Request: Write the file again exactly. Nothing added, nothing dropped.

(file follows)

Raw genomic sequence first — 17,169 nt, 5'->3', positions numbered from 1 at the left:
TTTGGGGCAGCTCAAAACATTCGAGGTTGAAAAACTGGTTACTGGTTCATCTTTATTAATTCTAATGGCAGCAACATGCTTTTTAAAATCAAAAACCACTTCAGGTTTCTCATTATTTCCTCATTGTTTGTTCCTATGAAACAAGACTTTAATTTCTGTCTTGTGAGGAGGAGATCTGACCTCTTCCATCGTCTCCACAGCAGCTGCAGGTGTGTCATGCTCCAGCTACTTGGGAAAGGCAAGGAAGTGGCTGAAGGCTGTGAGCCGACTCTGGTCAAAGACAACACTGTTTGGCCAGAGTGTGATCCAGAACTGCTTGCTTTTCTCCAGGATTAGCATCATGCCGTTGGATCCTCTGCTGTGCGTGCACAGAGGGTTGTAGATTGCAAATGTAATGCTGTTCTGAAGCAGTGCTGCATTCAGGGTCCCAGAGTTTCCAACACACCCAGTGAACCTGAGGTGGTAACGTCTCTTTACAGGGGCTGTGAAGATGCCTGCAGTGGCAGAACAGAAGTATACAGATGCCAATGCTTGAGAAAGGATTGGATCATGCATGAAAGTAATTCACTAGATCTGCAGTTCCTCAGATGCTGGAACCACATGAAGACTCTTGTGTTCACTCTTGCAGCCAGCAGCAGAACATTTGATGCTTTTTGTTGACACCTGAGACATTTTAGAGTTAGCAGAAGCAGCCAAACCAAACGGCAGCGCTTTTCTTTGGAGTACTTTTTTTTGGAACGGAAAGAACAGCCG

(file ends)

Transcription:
Raw genomic sequence first — 17,169 nt, 5'->3', positions numbered from 1 at the left:
TTTGGGGCAGCTCAAAACATTCGAGGTTGAAAAACTGGTTACTGGTTCATCTTTATTAATTCTAATGGCAGCAACATGCTTTTTAAAATCAAAAACCACTTCAGGTTTCTCATTATTTCCTCATTGTTTGTTCCTATGAAACAAGACTTTAATTTCTGTCTTGTGAGGAGGAGATCTGACCTCTTCCATCGTCTCCACAGCAGCTGCAGGTGTGTCATGCTCCAGCTACTTGGGAAAGGCAAGGAAGTGGCTGAAGGCTGTGAGCCGACTCTGGTCAAAGACAACACTGTTTGGCCAGAGTGTGATCCAGAACTGCTTGCTTTTCTCCAGGATTAGCATCATGCCGTTGGATCCTCTGCTGTGCGTGCACAGAGGGTTGTAGATTGCAAATGTAATGCTGTTCTGAAGCAGTGCTGCATTCAGGGTCCCAGAGTTTCCAACACACCCAGTGAACCTGAGGTGGTAACGTCTCTTTACAGGGGCTGTGAAGATGCCTGCAGTGGCAGAACAGAAGTATACAGATGCCAATGCTTGAGAAAGGATTGGATCATGCATGAAAGTAATTCACTAGATCTGCAGTTCCTCAGATGCTGGAACCACATGAAGACTCTTGTGTTCACTCTTGCAGCCAGCAGCAGAACATTTGATGCTTTTTGTTGACACCTGAGACATTTTAGAGTTAGCAGAAGCAGCCAAACCAAACGGCAGCGCTTTTCTTTGGAGTACTTTTTTTTGGAACGGAAAGAACAGCCG